Pentagram

Moleskine Foundation

Data Visualization

Giorgia Lupi uses personal data to document her life so far in an artist book created for the renowned collection.

Data can be used to describe the details of our daily lives, revealing the hidden patterns that make us who we are. Pentagram partner Giorgia Lupi explores her own data in Book of Life, a new artist book created for the Moleskine Foundation. Using iconic Moleskine notebooks, Giorgia tells her story through data represented by a series of colorful stitches, one for each day of her life so far.

Giorgia was invited by the Moleskine Foundation to create the book, which will become part of its collection. The Foundation is a non-profit organization that pursues a mission of “Creativity for Social Change.” It holds one of the largest collections of artists’ notebooks in the world, with more than 1,300 donated by artists, designers, writers and other makers that include William Kentridge, Patricia Urquiola, Sigur Ros, Mary Ellen Mark, Todd Oldham, Hans Ulrich Obrist and Pentagram partner Paula Scher, among many others. The collection is freely accessible via an online archive and is showcased at museums, art festivals, exhibitions and biennials all over the world. The Foundation operates independently from the Moleskine Company, whose financial contributions help sustain its programs.

The Foundation suggested the topic “What comes first?” to Giorgia, which is the 2022 theme for its educational program, AtWork. The initiative uses the notebooks to help inspire the creative process in young people. In a workshop conducted by the artist, students explore issues such as identity, culture and community through self-reflection, and as a final project, produce their own personalized notebook.

The question “What comes first?” personally resonated with Giorgia. At the time, she was about to turn 40 and decided to use the notebook to reflect on her life so far. As a designer and artist, she likes to start with questions and then investigate possible answers through her creative practice, while exposing the process at the same time. She has used Moleskine notebooks for over 20 years, and welcomed the opportunity to support the mission of the Foundation and to inspire young people.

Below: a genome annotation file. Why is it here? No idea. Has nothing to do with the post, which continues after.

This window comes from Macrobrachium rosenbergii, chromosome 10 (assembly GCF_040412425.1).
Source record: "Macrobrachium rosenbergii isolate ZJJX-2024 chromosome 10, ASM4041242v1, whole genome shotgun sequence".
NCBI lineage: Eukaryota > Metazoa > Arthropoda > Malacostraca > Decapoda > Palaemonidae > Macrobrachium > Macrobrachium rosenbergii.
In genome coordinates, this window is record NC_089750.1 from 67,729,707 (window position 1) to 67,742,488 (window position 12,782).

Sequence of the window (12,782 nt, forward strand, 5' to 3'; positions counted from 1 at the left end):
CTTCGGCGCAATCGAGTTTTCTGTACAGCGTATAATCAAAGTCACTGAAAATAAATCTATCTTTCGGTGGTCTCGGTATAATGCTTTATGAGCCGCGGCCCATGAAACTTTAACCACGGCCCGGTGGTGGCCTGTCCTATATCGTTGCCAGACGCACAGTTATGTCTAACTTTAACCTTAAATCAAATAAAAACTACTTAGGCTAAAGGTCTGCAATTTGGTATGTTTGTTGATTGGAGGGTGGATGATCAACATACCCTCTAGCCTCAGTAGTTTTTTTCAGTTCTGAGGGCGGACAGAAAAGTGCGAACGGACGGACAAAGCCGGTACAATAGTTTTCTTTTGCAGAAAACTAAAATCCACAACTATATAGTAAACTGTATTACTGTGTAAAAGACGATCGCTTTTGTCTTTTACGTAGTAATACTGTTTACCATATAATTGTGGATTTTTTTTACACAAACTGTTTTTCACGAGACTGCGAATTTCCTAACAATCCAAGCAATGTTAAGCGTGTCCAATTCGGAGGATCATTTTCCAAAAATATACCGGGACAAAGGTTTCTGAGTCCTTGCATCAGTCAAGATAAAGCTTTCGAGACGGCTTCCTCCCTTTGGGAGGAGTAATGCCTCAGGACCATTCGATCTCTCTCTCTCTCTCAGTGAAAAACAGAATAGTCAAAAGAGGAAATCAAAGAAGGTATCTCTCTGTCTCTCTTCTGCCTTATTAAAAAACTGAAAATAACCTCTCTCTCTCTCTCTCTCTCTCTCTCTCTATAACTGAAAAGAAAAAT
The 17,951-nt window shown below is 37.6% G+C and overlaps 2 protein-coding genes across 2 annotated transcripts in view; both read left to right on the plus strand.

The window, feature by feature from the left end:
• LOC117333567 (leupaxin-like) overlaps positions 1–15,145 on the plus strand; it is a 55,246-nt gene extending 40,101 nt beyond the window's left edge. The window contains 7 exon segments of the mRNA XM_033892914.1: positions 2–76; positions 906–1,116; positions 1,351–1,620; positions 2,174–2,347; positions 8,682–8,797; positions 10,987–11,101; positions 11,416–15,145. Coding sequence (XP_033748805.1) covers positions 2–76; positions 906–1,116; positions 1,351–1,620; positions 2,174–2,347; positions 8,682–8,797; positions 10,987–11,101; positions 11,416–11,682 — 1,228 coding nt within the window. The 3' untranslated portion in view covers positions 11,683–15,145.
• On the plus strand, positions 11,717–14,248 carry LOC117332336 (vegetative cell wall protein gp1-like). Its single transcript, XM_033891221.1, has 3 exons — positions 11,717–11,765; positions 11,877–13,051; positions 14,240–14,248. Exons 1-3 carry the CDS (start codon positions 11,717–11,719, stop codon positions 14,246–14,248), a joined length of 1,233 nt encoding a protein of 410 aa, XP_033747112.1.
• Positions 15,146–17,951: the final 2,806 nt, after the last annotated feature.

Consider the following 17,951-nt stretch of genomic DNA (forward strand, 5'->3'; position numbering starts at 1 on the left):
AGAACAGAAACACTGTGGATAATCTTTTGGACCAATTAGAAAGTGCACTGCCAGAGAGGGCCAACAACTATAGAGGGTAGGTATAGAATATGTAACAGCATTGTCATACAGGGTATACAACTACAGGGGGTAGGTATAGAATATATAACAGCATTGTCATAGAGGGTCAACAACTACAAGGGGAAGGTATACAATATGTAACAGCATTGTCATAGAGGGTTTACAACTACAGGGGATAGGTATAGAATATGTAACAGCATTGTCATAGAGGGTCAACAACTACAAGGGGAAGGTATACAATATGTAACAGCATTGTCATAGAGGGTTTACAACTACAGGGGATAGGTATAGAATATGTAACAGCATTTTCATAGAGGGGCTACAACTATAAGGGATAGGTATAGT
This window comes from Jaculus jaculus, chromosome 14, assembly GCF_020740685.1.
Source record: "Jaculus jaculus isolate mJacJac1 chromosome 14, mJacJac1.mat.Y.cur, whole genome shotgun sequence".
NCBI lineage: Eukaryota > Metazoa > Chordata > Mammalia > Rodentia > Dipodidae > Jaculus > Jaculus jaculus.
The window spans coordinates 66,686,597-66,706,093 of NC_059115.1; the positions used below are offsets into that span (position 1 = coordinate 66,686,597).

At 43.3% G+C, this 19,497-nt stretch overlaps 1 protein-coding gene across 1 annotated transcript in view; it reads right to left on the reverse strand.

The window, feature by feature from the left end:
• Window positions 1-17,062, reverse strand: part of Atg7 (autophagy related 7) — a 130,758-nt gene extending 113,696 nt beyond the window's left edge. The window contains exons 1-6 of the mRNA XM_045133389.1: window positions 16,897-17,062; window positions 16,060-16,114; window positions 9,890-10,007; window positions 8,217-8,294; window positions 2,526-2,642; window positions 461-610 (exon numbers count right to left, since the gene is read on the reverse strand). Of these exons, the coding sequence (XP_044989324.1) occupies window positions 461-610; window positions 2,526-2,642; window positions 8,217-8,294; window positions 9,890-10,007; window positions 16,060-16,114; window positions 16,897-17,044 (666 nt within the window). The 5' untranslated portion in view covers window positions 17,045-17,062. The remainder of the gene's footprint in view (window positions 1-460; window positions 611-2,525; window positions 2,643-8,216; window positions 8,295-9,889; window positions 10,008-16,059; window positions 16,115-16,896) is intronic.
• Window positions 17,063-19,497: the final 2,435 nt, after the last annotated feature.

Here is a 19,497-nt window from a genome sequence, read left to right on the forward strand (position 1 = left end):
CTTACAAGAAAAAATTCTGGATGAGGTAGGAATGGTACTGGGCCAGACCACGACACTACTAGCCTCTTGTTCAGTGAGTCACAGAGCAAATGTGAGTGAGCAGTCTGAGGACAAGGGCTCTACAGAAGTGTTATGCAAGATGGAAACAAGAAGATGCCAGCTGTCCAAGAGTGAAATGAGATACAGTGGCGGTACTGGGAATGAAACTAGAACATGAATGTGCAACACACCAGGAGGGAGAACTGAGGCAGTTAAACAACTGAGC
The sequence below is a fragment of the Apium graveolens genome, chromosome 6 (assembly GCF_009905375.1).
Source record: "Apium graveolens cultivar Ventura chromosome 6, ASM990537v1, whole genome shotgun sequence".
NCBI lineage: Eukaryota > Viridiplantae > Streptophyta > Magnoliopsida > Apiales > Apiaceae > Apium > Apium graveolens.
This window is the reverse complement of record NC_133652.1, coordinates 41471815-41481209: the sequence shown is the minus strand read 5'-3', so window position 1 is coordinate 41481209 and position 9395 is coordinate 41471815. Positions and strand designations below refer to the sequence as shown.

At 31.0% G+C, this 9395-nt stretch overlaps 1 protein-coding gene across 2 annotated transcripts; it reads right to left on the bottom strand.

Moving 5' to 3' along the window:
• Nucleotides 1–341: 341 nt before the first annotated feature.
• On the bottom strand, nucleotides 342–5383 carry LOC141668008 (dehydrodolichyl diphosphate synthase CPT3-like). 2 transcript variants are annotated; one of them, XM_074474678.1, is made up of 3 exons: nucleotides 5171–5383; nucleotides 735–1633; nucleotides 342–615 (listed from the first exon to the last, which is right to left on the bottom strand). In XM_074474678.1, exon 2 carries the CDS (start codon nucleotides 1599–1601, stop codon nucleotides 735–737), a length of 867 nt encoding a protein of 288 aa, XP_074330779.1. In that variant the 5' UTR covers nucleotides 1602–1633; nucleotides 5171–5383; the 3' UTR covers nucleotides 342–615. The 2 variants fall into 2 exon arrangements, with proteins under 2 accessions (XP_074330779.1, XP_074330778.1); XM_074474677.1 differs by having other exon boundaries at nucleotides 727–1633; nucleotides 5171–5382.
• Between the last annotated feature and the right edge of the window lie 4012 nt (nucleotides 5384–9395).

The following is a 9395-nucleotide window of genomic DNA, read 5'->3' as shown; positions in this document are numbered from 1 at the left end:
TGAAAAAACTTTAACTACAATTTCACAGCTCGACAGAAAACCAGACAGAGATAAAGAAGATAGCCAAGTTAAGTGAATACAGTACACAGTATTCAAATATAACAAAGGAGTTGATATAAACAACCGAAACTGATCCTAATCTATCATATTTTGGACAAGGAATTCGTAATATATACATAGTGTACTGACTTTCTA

In the notebook, Giorgia uses the simple activity of hand-stitching to create a complex and detailed account of her existence, marking all the life events, starting from her birth on July 24, 1981, that she recalls or had an impact on her. The concept echoes “Dear Data,” the project in which Giorgia and her friend Stefanie Posavec collected and shared personal data both to get to know each other and look at the larger trends in their lives. The approach utilizes the principles of “data humanism”––using data to uncover human stories behind the numbers and statistics.

“I wanted to capture the totality of my life in paper and thread––both key events that I felt were pivotal to the trajectory of my life, and the mundane of the day-to-day,” Giorgia says. 

To begin, she disassembled three Moleskine notebooks, then re-assembled their pages in an accordion. She then stitched the pages with thread––14,496 stitches to be exact, one for each day of her life up until that point. The color of the thread is white, almost the exact same color as the paper itself, to make the stitches almost imperceptible. On top of these stitches, she then made second stitches using colored thread to individually mark important moments in her life, moments she either remembered or had previously noted in her own personal ongoing data collection: from her first word to her first love, from important life achievements to health scares, from losses in her family to break-ups.

The final result is a visual archive of her memories, a meditation on the individual threads that weave together to make up her identity––tangibly recorded in a handmade “book of life.” Giorgia provides a legend at the start of the notebook to help “read” the different types of life events and their duration.

“It has been a laborious reflective exercise,” Giorgia says. “Acknowledging the passing of time and the days I have lived by physically marking each one, and then weaving subjective memories on it as a way of asking myself who I am now, what has made me who I am and where have I gotten so far.

“Flipping through the book, I am struck by how every day is rendered the same, one stitch after another––when in actuality, I know that each day has its own identity. The book makes me question: Who am I now? What has made me, me? And what has led me to where I am?

“I am a data observer, a data collector, and a believer that counting something means it matters. To expend time and effort with your past is a particularly potent form of self-awareness. It’s an exercise to document existence, a record of time, the happenings and places that make our lives what they are.

“I see it as a conversational device, the beginning of a conversation, as I see all forms of data.”


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Giorgia Lupi
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